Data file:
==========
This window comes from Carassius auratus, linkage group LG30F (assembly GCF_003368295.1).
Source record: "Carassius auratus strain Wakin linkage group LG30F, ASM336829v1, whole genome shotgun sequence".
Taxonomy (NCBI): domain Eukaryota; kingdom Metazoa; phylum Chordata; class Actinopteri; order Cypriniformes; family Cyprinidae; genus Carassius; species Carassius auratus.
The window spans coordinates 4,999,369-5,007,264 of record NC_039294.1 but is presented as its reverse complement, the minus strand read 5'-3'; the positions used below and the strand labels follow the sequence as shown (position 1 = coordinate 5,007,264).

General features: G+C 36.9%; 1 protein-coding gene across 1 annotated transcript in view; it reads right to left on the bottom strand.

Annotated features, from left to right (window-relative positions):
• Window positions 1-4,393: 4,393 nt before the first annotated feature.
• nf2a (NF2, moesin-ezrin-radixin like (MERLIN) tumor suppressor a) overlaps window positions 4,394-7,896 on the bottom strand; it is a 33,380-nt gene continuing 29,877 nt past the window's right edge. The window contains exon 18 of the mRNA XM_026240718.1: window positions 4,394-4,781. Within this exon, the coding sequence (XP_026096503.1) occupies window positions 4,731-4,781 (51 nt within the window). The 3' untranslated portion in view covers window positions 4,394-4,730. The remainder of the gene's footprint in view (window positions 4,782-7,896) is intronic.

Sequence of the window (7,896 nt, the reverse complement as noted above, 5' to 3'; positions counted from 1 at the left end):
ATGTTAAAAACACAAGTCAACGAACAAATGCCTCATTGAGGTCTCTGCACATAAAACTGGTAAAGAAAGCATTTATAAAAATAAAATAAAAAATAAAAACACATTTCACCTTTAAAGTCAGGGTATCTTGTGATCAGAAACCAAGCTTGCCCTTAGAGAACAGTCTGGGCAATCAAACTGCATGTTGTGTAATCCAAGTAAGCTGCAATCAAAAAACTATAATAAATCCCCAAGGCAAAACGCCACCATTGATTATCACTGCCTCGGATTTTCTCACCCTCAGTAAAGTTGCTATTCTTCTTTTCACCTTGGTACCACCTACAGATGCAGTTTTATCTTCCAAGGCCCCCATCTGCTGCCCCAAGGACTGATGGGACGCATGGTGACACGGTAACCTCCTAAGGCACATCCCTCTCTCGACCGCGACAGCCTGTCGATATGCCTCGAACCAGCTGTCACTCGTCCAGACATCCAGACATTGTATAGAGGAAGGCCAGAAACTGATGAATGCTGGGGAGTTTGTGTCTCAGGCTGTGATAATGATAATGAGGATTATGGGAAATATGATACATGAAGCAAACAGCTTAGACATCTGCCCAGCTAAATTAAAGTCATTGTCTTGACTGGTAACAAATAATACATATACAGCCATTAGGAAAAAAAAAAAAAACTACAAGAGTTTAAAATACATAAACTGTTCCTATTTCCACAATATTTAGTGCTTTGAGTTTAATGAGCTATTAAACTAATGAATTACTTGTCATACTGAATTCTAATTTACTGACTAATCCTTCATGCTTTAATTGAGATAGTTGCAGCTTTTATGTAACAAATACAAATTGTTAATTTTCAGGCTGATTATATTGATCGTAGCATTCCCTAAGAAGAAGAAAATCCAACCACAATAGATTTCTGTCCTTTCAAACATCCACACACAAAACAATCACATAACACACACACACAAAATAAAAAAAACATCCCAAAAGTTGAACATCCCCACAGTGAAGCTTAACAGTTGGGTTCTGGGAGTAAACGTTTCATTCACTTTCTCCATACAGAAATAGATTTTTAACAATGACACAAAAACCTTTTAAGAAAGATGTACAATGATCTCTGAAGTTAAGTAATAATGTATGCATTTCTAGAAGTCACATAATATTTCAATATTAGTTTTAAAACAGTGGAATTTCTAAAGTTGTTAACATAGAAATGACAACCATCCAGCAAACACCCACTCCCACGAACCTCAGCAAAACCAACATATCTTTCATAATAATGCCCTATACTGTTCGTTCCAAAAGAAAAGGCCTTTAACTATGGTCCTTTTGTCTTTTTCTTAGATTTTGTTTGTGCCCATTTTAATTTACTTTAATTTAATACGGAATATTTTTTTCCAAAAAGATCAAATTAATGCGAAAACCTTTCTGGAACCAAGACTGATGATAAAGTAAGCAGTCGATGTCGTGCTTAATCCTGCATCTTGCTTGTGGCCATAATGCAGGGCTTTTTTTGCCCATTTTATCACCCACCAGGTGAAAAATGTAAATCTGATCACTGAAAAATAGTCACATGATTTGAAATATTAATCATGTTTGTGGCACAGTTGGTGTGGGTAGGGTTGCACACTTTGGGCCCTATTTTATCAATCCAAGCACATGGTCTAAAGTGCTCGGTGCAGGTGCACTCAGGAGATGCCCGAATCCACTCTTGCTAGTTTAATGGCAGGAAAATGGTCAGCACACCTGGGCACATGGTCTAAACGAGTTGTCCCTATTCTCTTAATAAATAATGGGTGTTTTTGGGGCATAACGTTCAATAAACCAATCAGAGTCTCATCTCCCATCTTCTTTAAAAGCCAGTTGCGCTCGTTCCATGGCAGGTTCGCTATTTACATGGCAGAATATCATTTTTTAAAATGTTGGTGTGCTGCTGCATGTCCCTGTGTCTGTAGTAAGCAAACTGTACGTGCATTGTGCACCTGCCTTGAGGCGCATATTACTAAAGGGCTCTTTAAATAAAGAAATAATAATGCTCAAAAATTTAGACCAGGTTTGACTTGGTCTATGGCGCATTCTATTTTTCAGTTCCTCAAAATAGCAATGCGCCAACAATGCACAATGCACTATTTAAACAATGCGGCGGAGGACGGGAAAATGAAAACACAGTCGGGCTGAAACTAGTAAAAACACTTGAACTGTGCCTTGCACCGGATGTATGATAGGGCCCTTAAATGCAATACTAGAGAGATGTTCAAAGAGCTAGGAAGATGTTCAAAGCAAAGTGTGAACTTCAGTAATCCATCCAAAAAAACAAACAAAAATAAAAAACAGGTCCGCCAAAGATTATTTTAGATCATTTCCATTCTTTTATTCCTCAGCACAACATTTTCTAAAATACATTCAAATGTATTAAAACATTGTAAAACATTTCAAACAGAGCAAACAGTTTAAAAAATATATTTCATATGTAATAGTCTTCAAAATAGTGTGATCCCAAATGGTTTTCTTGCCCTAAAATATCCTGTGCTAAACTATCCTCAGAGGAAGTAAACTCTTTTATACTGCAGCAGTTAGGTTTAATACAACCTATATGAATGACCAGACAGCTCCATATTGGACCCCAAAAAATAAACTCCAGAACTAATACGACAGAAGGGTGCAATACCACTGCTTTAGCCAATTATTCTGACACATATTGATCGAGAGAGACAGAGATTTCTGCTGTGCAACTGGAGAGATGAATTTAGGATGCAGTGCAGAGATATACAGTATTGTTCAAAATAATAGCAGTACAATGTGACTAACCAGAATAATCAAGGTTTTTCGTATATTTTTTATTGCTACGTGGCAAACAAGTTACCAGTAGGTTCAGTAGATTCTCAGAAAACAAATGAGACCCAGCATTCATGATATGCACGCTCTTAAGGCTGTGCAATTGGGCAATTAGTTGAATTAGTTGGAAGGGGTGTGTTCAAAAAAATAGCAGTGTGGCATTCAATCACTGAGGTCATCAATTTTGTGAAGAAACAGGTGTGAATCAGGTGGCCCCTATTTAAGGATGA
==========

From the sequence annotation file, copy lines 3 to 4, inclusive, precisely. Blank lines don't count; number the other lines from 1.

Taxonomy (NCBI): domain Eukaryota; kingdom Metazoa; phylum Chordata; class Actinopteri; order Cypriniformes; family Cyprinidae; genus Carassius; species Carassius auratus.
The window spans coordinates 4,999,369-5,007,264 of record NC_039294.1 but is presented as its reverse complement, the minus strand read 5'-3'; the positions used below and the strand labels follow the sequence as shown (position 1 = coordinate 5,007,264).